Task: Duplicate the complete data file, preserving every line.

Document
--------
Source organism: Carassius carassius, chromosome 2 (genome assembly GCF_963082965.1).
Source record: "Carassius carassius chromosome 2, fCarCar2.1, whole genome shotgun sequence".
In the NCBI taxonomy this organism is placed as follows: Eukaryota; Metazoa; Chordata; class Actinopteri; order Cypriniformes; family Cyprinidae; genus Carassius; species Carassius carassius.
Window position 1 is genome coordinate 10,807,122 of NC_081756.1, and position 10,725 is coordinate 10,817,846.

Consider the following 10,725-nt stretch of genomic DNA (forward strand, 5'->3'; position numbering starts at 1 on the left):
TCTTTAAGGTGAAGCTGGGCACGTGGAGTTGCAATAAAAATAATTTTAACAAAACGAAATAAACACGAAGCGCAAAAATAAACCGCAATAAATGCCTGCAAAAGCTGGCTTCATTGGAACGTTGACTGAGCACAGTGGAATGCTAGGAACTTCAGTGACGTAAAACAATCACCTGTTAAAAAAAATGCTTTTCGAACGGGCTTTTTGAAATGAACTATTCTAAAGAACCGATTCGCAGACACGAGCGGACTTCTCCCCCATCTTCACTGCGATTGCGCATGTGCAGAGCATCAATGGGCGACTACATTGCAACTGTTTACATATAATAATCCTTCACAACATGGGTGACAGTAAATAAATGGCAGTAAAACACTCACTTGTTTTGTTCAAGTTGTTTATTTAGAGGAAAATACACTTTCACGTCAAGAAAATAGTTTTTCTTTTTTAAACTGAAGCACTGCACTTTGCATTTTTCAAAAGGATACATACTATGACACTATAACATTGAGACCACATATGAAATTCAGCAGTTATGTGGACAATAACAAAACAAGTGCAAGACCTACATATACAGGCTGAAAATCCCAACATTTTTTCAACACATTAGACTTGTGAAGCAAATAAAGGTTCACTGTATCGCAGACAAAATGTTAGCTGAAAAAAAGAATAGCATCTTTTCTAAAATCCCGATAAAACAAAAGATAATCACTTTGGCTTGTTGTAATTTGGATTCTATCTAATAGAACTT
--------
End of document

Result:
Source organism: Carassius carassius, chromosome 2 (genome assembly GCF_963082965.1).
Source record: "Carassius carassius chromosome 2, fCarCar2.1, whole genome shotgun sequence".
In the NCBI taxonomy this organism is placed as follows: Eukaryota; Metazoa; Chordata; class Actinopteri; order Cypriniformes; family Cyprinidae; genus Carassius; species Carassius carassius.
Window position 1 is genome coordinate 10,807,122 of NC_081756.1, and position 10,725 is coordinate 10,817,846.

Consider the following 10,725-nt stretch of genomic DNA (forward strand, 5'->3'; position numbering starts at 1 on the left):
TCTTTAAGGTGAAGCTGGGCACGTGGAGTTGCAATAAAAATAATTTTAACAAAACGAAATAAACACGAAGCGCAAAAATAAACCGCAATAAATGCCTGCAAAAGCTGGCTTCATTGGAACGTTGACTGAGCACAGTGGAATGCTAGGAACTTCAGTGACGTAAAACAATCACCTGTTAAAAAAAATGCTTTTCGAACGGGCTTTTTGAAATGAACTATTCTAAAGAACCGATTCGCAGACACGAGCGGACTTCTCCCCCATCTTCACTGCGATTGCGCATGTGCAGAGCATCAATGGGCGACTACATTGCAACTGTTTACATATAATAATCCTTCACAACATGGGTGACAGTAAATAAATGGCAGTAAAACACTCACTTGTTTTGTTCAAGTTGTTTATTTAGAGGAAAATACACTTTCACGTCAAGAAAATAGTTTTTCTTTTTTAAACTGAAGCACTGCACTTTGCATTTTTCAAAAGGATACATACTATGACACTATAACATTGAGACCACATATGAAATTCAGCAGTTATGTGGACAATAACAAAACAAGTGCAAGACCTACATATACAGGCTGAAAATCCCAACATTTTTTCAACACATTAGACTTGTGAAGCAAATAAAGGTTCACTGTATCGCAGACAAAATGTTAGCTGAAAAAAAGAATAGCATCTTTTCTAAAATCCCGATAAAACAAAAGATAATCACTTTGGCTTGTTGTAATTTGGATTCTATCTAATAGAACTT